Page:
Letters to the editor: Murders in Israel, coexistence, Jewish Renewal and more
This crime hasn’t any impact on my feelings for Israel (“Does the murder of Muhammad Abu Khdeir Make You Doubt Israel? It Should,” July 11). The national response to the crime might. But not the crime itself.
If the sentiment to kill Palestinians because they are Palestinian became widespread and a daily mantra in mainstream Israeli print and broadcast media, as the sentiment to kill Jews has become an integral component of Palestinian culture and media, then I would start to sit shivah for the death of Israel’s soul.
However, this crime does buttress my disgust with the current government for empowering such ugly nationalistic thugs, many of whom are the same ones who set up and populated a number of illegal outposts in the West Bank. By dragging its feet on the court-ordered dismantling of these outposts, the Netanyahu government has bestowed a sense of privilege and empowerment on the worst segments of Israeli society.
But until Israel’s lunatic fringe becomes mainstream, as the lunatics have in Palestinian society, this horrific crime in and of itself does not change my perspective on Israel in the slightest.
Mark Ira Kaufman via jewishjournal.com
If Israel had not arrested those responsible for Abu Khdeir’s murder, then Israel’s values would indeed be compromised. Nevertheless, the murderers are in custody. On the contrary, it is the government’s constant attempts to appease Palestinians by releasing equally murderous prisoners and giving away land, only to receive nothing in return is what ought to be re-examined and questioned.
Chaya Gilburt via jewishjournal.com
Extreme rhetoric can lead weak minds to extreme actions. But society speaks with another voice. These people I expect will, if guilty, be punished as the pariahs they really are. They will find no museums celebrating their act, they will not be heroes one day welcomed home to cheering crowds. Instead if they ever see the light of day they will be seen for their true selves, murderous barbarians who brought shame to their society, families and state.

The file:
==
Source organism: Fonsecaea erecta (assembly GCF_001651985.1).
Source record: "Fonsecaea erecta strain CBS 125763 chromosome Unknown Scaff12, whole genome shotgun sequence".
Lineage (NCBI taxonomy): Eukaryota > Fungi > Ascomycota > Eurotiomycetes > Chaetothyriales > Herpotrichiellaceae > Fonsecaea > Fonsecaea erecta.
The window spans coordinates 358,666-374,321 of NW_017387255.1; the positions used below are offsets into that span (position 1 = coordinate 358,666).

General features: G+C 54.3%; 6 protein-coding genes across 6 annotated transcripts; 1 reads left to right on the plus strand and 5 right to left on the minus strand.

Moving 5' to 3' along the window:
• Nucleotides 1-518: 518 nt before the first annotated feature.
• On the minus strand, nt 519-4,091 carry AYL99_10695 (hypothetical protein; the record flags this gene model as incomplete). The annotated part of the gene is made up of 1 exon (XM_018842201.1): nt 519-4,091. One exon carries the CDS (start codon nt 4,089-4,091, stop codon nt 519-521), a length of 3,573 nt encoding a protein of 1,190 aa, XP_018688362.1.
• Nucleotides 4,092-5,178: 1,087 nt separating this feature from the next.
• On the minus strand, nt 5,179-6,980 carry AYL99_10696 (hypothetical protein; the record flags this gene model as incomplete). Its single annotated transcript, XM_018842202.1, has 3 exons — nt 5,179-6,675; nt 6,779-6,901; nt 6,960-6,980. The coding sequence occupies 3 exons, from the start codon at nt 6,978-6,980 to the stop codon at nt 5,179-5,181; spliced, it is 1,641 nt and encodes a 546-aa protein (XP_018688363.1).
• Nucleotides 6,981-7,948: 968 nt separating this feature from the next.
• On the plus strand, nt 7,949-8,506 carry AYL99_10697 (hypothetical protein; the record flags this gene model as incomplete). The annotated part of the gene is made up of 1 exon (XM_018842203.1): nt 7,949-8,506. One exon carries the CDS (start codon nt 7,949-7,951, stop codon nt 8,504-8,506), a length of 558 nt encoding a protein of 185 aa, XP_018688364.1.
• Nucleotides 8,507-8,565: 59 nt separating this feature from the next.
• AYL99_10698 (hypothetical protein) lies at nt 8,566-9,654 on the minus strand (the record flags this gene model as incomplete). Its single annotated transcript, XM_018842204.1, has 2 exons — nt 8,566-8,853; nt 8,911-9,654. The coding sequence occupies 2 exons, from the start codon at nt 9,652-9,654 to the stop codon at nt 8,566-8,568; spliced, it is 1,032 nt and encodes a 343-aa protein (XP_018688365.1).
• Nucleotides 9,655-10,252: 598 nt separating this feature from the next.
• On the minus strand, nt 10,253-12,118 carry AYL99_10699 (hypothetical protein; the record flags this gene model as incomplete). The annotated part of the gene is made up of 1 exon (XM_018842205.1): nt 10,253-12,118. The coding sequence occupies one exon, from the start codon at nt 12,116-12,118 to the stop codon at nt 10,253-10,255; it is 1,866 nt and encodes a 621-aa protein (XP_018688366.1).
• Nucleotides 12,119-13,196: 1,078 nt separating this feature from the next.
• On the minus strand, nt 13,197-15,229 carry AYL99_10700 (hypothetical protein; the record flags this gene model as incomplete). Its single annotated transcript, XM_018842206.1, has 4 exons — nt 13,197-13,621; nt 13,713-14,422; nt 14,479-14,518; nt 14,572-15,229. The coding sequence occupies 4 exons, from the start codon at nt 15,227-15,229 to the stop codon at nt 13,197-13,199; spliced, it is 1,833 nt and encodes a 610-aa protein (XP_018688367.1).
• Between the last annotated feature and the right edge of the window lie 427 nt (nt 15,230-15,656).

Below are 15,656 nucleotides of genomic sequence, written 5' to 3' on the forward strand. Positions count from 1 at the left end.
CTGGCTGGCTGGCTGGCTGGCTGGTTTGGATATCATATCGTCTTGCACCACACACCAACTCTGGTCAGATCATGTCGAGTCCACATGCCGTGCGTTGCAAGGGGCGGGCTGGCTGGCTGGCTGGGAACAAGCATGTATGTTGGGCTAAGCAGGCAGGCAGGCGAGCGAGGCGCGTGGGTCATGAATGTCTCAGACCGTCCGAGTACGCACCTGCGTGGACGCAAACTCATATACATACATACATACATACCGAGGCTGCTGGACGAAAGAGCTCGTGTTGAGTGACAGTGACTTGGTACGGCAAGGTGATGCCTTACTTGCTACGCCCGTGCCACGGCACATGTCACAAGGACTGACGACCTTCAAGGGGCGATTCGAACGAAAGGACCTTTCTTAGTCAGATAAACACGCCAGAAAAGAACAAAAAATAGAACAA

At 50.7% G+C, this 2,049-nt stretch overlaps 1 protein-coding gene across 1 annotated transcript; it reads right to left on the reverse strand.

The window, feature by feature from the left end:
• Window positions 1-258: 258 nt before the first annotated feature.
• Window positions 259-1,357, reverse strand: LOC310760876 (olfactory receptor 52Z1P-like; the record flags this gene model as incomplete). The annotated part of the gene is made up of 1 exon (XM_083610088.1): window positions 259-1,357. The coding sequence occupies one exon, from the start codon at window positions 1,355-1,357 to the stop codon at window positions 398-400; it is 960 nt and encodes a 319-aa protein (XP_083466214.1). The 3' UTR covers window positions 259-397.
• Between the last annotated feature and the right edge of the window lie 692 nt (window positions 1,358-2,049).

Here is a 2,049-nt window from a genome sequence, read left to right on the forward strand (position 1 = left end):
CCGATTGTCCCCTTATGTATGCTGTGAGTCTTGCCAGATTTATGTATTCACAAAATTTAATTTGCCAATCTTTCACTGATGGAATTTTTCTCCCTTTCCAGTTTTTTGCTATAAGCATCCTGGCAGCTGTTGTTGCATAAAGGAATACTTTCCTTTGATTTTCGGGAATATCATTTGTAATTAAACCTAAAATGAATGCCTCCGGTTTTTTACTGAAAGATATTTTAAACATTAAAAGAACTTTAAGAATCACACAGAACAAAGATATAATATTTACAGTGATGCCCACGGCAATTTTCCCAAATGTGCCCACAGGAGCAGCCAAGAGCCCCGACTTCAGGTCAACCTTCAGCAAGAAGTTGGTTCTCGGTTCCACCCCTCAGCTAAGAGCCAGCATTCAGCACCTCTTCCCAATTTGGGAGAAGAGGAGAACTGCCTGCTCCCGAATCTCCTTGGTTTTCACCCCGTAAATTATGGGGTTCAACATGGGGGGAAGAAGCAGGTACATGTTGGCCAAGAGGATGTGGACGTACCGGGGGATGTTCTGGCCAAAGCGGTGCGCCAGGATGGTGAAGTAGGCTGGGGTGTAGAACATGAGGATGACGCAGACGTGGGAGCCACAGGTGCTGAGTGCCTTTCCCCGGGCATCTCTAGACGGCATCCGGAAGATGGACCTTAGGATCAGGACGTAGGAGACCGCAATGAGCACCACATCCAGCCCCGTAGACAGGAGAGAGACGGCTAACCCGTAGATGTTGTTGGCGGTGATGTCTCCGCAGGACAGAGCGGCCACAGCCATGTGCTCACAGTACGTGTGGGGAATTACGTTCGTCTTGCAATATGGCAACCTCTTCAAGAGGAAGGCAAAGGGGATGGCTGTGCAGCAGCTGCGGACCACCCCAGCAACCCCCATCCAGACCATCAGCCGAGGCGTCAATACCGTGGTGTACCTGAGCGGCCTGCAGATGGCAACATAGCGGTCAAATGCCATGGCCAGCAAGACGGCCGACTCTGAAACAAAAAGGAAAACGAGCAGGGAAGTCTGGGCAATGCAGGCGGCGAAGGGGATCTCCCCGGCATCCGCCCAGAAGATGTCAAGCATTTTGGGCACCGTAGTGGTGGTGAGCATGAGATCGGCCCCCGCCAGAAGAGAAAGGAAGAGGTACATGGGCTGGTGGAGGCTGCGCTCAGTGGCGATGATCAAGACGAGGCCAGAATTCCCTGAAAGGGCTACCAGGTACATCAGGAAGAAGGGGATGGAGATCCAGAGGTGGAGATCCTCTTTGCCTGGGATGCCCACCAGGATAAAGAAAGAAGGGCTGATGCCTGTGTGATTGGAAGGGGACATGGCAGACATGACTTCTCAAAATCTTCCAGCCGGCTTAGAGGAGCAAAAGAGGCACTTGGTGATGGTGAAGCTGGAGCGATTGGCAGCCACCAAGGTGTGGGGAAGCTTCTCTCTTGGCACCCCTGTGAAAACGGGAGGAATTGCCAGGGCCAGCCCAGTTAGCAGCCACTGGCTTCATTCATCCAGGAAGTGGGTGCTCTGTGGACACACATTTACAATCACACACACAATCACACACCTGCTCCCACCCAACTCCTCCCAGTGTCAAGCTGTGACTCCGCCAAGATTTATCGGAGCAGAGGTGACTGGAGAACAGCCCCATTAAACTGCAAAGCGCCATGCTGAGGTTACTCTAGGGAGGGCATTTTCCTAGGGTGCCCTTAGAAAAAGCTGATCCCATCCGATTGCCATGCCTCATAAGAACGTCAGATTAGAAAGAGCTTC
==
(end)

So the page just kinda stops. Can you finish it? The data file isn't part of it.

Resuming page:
Epa Minondas via jewishjournal.com
Joyful in the Schoolhouse of Prayer
After 14 years of public schooling, I have firsthand knowledge of the decline and demise of prayer in public schools (“L.A. Mayor and America’s Decline,” June 27). Growing up with an Orthodox Jew and an atheist as parents, I found it much preferable when I went to school to hear a Christian trying to save my soul than a punk telling the teacher what he or she could go do with his or her self. As for my parents, I split the difference and became a Conservative Jew.
Warren Scheinin, Redondo Beach
All Hail Herzl!
In David N. Myers’ interesting and informative “Legacies of the Great War” (July 4), he refers to Zionism as the “last, least typical of European nationalisms.” The underlying miracle is, of course, our beloved Theodor Herzl who, as one wit answered [the question], “In one sentence, what did Herzl accomplish?” — “Herzl got us our address!” And, as to the “significant boost” from the Balfour Declaration, long before Weitzman ever heard of Balfour, Herzl hired and paid with his own money the brilliant young attorney to work for the Jews. Hopefully, Herzl will serve as an inspiration for future generations.
Charles S. Bediansky, Los Angeles
Rekindle Through Renewal
The quoted teachings of Reb Zalman that have guided Rabbi Stan Levy, and are foundational for the Jewish Renewal movement that Zalman founded, have proven to be an indispensable gateway to a return to Judaism for me and countless others (“Remembering Reb Zalman, A Blessing,” July 11). If you struggle to bring kavanah to your recitation of the Shema, prepare next time by reading these teachings beforehand and notice the difference. You might then consider posting them together with the Shema upon the doorposts of your house and upon your gates.
Roger Schwarz, Los Angeles
A Hope for Tomorrow
Amen, brother (“A Very Different Ramadan,” July 11)! May our two peoples, who share a deep connection to the same corner of the Earth and a narrative of oppression and resilience, find a way to live and grow together.
Cathy Engel-Marder via jewishjournal.com